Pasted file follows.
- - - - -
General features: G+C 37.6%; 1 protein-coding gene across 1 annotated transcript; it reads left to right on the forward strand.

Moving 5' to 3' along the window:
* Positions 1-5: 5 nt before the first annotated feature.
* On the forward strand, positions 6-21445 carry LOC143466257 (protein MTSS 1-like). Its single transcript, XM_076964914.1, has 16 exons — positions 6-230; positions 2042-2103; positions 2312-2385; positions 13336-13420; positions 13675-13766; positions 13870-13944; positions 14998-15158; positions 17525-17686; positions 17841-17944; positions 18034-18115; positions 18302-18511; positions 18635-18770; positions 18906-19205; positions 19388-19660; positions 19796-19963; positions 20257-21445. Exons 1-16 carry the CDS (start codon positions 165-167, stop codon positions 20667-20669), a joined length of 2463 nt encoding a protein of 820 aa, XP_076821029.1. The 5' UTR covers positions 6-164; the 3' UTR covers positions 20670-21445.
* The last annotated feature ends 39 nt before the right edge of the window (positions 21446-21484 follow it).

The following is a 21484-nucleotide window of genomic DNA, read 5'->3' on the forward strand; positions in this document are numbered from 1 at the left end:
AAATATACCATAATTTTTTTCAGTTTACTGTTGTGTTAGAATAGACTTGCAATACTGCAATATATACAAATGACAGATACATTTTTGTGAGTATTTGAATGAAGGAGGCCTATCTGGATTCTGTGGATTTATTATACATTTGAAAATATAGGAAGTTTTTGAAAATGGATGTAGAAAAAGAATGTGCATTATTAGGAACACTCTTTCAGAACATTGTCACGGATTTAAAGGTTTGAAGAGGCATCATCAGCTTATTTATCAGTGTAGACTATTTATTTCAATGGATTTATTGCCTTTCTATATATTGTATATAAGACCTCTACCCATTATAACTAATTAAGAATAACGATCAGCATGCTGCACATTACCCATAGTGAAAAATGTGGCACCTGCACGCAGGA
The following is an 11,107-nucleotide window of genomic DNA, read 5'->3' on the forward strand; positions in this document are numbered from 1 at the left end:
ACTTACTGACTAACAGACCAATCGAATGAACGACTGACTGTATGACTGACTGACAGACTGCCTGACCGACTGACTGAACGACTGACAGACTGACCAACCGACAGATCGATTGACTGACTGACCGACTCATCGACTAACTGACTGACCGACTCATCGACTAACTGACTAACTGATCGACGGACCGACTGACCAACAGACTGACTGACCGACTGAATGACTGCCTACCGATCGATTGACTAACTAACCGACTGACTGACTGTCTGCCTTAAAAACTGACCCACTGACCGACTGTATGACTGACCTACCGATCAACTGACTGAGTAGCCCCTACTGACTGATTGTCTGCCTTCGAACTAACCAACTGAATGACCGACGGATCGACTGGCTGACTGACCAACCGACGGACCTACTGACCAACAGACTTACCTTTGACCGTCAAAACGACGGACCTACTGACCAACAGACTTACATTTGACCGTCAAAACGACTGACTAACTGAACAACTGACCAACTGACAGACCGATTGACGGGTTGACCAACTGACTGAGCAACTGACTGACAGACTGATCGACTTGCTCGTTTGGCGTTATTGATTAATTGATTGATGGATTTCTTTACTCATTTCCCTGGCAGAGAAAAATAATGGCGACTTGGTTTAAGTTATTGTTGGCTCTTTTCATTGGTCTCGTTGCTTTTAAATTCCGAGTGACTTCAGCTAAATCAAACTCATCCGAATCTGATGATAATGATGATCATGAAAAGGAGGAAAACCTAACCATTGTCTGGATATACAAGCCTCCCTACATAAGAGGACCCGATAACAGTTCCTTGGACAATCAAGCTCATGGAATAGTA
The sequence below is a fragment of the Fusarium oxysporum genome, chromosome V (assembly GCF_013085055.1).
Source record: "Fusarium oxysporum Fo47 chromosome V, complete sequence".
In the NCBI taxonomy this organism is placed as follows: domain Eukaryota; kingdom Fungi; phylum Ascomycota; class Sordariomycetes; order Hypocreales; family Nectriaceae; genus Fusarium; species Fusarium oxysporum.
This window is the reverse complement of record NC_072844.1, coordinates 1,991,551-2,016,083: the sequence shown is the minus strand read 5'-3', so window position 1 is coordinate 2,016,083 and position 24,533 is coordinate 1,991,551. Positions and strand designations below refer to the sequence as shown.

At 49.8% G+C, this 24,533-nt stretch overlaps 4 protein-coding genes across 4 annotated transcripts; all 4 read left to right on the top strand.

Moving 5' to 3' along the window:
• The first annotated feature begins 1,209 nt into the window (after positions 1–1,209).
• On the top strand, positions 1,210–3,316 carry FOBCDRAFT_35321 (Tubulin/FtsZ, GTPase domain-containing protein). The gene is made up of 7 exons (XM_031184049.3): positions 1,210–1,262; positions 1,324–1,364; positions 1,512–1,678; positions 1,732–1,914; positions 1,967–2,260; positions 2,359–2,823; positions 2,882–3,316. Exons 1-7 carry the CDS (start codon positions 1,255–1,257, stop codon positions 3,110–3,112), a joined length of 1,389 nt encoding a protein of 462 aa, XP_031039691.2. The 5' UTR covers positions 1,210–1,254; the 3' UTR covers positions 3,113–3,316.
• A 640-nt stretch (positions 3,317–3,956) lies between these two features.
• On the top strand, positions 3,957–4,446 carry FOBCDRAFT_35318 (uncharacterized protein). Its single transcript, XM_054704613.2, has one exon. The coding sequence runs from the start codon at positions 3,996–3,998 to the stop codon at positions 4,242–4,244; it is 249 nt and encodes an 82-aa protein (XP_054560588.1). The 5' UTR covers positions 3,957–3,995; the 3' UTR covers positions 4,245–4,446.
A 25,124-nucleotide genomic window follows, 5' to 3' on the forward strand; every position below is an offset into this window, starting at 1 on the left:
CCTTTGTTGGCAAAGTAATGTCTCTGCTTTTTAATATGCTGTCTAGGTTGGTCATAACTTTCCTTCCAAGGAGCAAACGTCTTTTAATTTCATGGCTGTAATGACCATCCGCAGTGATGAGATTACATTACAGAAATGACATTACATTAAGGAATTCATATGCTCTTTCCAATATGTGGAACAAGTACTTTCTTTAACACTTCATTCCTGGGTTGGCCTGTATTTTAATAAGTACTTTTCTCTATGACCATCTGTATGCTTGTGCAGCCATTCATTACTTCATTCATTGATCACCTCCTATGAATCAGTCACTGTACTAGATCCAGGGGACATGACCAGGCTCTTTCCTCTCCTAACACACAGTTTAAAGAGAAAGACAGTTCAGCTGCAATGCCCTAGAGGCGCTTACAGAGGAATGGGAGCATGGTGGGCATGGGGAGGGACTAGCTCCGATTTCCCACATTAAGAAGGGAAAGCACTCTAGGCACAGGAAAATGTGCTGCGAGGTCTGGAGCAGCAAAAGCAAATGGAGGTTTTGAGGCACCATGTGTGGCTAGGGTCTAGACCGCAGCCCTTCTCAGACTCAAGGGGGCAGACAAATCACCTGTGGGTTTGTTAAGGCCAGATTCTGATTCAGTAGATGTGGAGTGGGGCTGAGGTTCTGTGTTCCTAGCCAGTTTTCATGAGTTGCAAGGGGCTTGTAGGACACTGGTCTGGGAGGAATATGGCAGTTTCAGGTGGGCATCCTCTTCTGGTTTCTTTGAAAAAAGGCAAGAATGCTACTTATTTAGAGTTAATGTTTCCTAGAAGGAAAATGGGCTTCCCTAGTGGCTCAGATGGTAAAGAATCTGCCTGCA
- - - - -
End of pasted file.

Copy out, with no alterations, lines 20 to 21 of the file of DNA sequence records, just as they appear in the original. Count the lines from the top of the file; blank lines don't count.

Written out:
A 25,124-nucleotide genomic window follows, 5' to 3' on the forward strand; every position below is an offset into this window, starting at 1 on the left:
CCTTTGTTGGCAAAGTAATGTCTCTGCTTTTTAATATGCTGTCTAGGTTGGTCATAACTTTCCTTCCAAGGAGCAAACGTCTTTTAATTTCATGGCTGTAATGACCATCCGCAGTGATGAGATTACATTACAGAAATGACATTACATTAAGGAATTCATATGCTCTTTCCAATATGTGGAACAAGTACTTTCTTTAACACTTCATTCCTGGGTTGGCCTGTATTTTAATAAGTACTTTTCTCTATGACCATCTGTATGCTTGTGCAGCCATTCATTACTTCATTCATTGATCACCTCCTATGAATCAGTCACTGTACTAGATCCAGGGGACATGACCAGGCTCTTTCCTCTCCTAACACACAGTTTAAAGAGAAAGACAGTTCAGCTGCAATGCCCTAGAGGCGCTTACAGAGGAATGGGAGCATGGTGGGCATGGGGAGGGACTAGCTCCGATTTCCCACATTAAGAAGGGAAAGCACTCTAGGCACAGGAAAATGTGCTGCGAGGTCTGGAGCAGCAAAAGCAAATGGAGGTTTTGAGGCACCATGTGTGGCTAGGGTCTAGACCGCAGCCCTTCTCAGACTCAAGGGGGCAGACAAATCACCTGTGGGTTTGTTAAGGCCAGATTCTGATTCAGTAGATGTGGAGTGGGGCTGAGGTTCTGTGTTCCTAGCCAGTTTTCATGAGTTGCAAGGGGCTTGTAGGACACTGGTCTGGGAGGAATATGGCAGTTTCAGGTGGGCATCCTCTTCTGGTTTCTTTGAAAAAAGGCAAGAATGCTACTTATTTAGAGTTAATGTTTCCTAGAAGGAAAATGGGCTTCCCTAGTGGCTCAGATGGTAAAGAATCTGCCTGCA